Teenager creates artificial hand controlled by the mind
After a member of his extended family lost both arms, and had to shell out a fortune for prosthetic arms, 15-year-old Shiva Nathan decided to design a low-cost robotic arm controlled by the mind to give amputees the freedom they need
Boston: Shiva Nathan is a 15-year-old boy with one huge, global idea. He has built a robotic arm that moves based on signals generated by two mental states, attention and relaxation — a key first step in developing a functioning
Deserves a hand: Shiva Nathan (15), recently won $5,000 for the artificial arm that costs less than an iPad and is completely controlled by the human mind.
So when people lose their arms, they may be able to get new limbs that can move with just a thought in future — thanks to Nathan’s innovation.
The teenager from Westford in Boston, USA, has already earned international renown for his robotic arm that can be moved around by signals from a person’s brain that are transmitted over a wireless Bluetooth device.
For now, the arm only waves from side to side, while its fingers flex in and out. Nathan cannot control it very precisely.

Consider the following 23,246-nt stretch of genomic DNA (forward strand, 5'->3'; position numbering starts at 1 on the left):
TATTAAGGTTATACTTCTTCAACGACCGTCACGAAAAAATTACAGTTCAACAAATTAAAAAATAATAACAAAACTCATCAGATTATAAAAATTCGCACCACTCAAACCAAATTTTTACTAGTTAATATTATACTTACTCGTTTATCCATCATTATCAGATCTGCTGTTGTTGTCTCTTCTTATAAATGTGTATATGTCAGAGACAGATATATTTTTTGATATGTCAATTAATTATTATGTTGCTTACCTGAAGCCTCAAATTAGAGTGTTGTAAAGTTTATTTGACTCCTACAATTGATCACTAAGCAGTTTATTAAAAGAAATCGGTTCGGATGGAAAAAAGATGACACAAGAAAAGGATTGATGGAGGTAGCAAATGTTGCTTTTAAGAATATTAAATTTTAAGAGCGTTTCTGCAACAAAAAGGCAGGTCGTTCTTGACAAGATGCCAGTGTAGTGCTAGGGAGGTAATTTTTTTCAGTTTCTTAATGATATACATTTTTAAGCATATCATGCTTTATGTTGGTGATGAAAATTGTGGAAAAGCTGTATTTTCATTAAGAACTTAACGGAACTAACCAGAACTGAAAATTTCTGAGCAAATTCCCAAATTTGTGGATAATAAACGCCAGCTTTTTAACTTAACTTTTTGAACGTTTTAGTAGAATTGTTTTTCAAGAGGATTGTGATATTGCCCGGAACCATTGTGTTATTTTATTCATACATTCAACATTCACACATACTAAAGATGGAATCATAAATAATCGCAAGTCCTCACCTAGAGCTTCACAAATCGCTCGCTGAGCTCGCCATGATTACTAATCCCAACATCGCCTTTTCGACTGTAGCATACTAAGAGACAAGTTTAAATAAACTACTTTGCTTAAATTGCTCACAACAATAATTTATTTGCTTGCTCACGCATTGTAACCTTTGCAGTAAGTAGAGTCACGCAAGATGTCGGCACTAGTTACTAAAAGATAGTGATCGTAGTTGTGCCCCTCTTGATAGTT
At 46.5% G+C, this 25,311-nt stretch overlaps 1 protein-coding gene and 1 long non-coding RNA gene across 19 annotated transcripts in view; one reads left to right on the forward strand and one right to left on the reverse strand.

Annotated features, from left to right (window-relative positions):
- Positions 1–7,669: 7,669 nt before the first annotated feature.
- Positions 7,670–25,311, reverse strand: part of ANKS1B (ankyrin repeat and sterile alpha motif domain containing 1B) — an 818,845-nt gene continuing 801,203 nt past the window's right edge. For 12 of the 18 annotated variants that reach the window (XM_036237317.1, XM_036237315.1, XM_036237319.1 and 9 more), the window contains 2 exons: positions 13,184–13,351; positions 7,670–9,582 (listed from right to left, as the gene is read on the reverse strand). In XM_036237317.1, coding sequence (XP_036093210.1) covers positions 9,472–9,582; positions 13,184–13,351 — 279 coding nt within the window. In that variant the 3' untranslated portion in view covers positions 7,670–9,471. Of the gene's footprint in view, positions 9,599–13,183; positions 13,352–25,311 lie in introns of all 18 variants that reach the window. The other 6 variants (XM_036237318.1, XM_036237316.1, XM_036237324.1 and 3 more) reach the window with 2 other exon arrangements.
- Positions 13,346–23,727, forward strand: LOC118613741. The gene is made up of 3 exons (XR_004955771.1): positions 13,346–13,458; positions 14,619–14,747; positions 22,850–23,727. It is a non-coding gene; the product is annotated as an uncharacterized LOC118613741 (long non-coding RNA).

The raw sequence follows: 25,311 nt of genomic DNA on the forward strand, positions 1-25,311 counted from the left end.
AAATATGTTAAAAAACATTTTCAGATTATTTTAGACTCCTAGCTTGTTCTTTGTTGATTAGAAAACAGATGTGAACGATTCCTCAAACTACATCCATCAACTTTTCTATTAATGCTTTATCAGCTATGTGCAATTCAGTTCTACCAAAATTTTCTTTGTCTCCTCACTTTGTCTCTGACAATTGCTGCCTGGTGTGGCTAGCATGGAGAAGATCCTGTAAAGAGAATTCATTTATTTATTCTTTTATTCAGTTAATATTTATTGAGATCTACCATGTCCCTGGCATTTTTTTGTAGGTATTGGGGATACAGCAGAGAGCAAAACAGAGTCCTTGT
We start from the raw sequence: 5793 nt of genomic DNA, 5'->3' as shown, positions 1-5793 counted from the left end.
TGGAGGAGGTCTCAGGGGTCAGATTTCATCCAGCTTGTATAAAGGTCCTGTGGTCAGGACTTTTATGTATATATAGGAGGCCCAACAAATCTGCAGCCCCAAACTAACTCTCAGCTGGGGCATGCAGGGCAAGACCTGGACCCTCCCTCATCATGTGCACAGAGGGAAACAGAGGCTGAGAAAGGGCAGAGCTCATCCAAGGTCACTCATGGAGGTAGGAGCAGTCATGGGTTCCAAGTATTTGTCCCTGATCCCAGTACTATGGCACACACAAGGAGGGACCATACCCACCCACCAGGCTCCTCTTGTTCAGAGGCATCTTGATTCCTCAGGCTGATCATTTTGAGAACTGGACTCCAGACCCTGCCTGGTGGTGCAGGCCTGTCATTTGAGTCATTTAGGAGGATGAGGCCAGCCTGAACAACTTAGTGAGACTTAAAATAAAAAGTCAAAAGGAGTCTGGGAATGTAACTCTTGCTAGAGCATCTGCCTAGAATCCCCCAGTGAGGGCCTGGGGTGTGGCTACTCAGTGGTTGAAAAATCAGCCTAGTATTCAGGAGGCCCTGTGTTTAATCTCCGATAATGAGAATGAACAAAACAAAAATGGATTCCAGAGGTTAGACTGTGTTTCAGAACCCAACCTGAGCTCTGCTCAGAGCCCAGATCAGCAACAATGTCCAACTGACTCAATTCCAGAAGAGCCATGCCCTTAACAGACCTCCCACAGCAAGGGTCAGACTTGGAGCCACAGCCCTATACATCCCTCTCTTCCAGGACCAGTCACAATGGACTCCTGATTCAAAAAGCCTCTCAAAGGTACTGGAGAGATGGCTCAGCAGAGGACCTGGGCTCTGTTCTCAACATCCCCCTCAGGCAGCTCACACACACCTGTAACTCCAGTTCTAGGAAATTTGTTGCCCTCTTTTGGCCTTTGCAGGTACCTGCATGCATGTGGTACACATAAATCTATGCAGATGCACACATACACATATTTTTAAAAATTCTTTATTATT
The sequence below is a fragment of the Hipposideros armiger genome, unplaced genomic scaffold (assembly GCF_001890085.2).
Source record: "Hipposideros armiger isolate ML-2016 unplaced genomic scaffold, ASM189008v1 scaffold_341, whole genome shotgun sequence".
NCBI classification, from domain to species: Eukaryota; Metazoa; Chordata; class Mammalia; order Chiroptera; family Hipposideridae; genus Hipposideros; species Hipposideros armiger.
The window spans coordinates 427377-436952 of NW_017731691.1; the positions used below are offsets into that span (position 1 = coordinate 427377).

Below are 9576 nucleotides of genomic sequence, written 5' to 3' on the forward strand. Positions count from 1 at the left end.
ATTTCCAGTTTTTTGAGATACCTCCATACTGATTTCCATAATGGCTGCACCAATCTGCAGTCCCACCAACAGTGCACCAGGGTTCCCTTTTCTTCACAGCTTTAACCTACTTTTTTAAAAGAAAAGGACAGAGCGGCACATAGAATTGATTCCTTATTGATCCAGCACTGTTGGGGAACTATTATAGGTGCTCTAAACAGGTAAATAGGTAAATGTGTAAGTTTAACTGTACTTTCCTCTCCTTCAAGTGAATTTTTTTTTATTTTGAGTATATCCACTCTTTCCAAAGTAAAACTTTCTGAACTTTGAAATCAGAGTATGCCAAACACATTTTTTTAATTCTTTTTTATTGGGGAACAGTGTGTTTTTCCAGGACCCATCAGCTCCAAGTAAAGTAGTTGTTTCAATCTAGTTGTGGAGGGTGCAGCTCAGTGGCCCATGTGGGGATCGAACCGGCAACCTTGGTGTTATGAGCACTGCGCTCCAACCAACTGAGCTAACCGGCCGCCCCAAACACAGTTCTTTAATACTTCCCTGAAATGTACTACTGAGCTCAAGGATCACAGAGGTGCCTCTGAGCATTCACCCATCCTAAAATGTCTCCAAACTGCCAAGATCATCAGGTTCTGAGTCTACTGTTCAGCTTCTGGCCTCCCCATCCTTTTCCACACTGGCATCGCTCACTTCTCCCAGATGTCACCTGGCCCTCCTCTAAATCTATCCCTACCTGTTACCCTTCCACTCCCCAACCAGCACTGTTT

But despite its limitations, Nathan’s mechanical arm is winning plenty of praise.
At the Mobile World Congress in Barcelona, his arm won a $5,000 award for its innovative use of the Bluetooth radio technology found in most cellular phones.
Nathan is an avid technologist who writes iPhone apps and takes precollege classes at the Massachusetts Institute of Technology to improve his electrical engineering skills.
But his interest in robotics was born, when he learned that one of his father’s relatives in India had lost both her forearms in an accident some years before. “I decided to take matters into my own hands and design a prosthetic,” Nathan said.